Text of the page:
This is the trick

Sanderson argues you should instead experiment to figure out what combination of motivation, and circumstances, and accountability work best for your particular personality. He responds well to tracking a daily word count in a spreadsheet. Others, he notes, thrive under the social pressures of a writing group, while others lean on deadlines to induce work. The key is recognizing that the urge to avoid hard things is human, and should be expected. It’s part of the process.

~ Cal Newport from, https://www.calnewport.com/blog/2022/02/25/brandon-sandersons-advice-for-doing-hard-things/

I’m filing this under “things I wish I had learned 30 years ago”. Some things I really track, and some things I just do whenever I feel like. One way or another though, it’s important that I be honest with myself. “Do I really want to do this?” …or do I just like the idea of being able to say “I did that”?

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Reflection

[…] if you applied this approach, there’s not a strengths-weaknesses binary. It’s, “is this particular skill where I need it to be or not?” […] That could be a skill—if I’m understanding this correctly—that you’re identifying, “I need to get this even farther to get where I want to get.” You might be at a skill level there that everyone would say that’s a strength of yours, you’re really good at that. And so it seems like the strength-weakness binary, is not that useful, at least in this framework. It’s just where you’re trying to get, and what skills are not where they need to be to get you there.

~ Cal Newport ~1h9m from, Deep Questions episode 39 with David Epstein, https://www.buzzsprout.com/1121972/6035176?t=4140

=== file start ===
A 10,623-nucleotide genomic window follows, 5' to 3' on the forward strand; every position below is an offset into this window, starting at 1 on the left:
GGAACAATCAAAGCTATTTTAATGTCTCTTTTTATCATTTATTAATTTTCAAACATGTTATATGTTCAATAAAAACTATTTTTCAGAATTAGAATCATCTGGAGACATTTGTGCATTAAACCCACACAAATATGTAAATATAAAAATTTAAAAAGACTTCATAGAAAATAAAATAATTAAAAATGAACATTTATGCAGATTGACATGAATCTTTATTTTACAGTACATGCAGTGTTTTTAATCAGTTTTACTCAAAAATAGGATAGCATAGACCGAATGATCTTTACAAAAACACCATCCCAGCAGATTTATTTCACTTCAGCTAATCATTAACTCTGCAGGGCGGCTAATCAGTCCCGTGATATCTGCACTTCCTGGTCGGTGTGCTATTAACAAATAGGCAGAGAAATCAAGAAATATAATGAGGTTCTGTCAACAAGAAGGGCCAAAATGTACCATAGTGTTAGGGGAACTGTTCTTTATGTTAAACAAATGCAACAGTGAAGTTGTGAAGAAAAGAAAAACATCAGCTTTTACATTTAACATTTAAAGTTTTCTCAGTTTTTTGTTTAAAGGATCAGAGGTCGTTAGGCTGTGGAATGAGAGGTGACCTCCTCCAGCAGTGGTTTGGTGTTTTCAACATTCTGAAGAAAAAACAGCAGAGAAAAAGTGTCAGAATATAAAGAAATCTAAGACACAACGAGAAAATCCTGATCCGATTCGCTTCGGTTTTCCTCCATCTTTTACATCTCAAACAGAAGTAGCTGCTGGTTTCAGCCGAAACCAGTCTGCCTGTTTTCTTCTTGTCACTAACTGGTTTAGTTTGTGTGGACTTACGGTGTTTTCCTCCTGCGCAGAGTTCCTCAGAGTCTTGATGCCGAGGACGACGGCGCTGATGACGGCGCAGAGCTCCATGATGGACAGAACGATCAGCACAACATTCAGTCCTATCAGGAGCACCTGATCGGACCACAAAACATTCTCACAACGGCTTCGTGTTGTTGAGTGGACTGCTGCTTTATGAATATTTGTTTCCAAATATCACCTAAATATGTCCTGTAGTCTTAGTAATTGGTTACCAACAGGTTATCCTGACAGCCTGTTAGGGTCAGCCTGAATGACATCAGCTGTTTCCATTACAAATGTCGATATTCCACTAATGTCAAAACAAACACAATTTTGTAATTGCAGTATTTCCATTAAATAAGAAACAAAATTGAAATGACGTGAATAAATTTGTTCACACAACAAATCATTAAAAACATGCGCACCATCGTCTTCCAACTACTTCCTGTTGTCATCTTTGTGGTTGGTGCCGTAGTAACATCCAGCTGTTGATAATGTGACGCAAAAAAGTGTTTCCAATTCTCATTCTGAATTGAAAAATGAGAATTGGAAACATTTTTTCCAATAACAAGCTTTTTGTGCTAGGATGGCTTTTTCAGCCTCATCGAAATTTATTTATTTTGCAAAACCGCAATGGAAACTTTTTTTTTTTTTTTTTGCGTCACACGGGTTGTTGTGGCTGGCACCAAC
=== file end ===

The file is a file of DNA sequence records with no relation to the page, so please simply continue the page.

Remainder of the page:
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David Epstein is, most recently, the author of Range. Newport and Epstein’s conversation ranges—sorry—widely, and nearer the end they get into talking about reflection as a mastery tool. Epstein mentions a particular reflection process as something he had included only in passing in his first book, The Sports Gene.

Newport’s point, quoted above, changed how I think about skill level. Epstein had been discussing how he’d learned of Marije T Elferink-Gemser‘s research. Based in the Netherlands, a team had been running these things called the Groningen talent studies for over a decade studying skills, proficiency and mastery in Soccer athletes.

These were questions that, the first time I asked, she sent and said, you answer these at least every month. What’s your goal has to be as clear as possible, but it doesn’t need to be realistic at this point. …dreaming is allowed at this point. Do you have any idea of what’s needed to perform at the level you aim for? How do I make sure how do I make sure that I get an even better idea of what’s needed to perform at that level? How am I going to arrange that? Who are the people I need to reach that goal? And how can I make sure that they’ll help me to reach that personal goal? Am I sure I want to reach the goal and why? Those were the original set of questions that I received.

~ David Epstein, ibid.

That’s a tremendous set of questions for self-reflection!

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Digital minimalism

To be a digital minimalist, in other words, means you accept the idea that new communication technologies have the potential to massively improve your life, but also recognize that realizing this potential is hard work.

~ Cal Newport

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Parkinson’s Law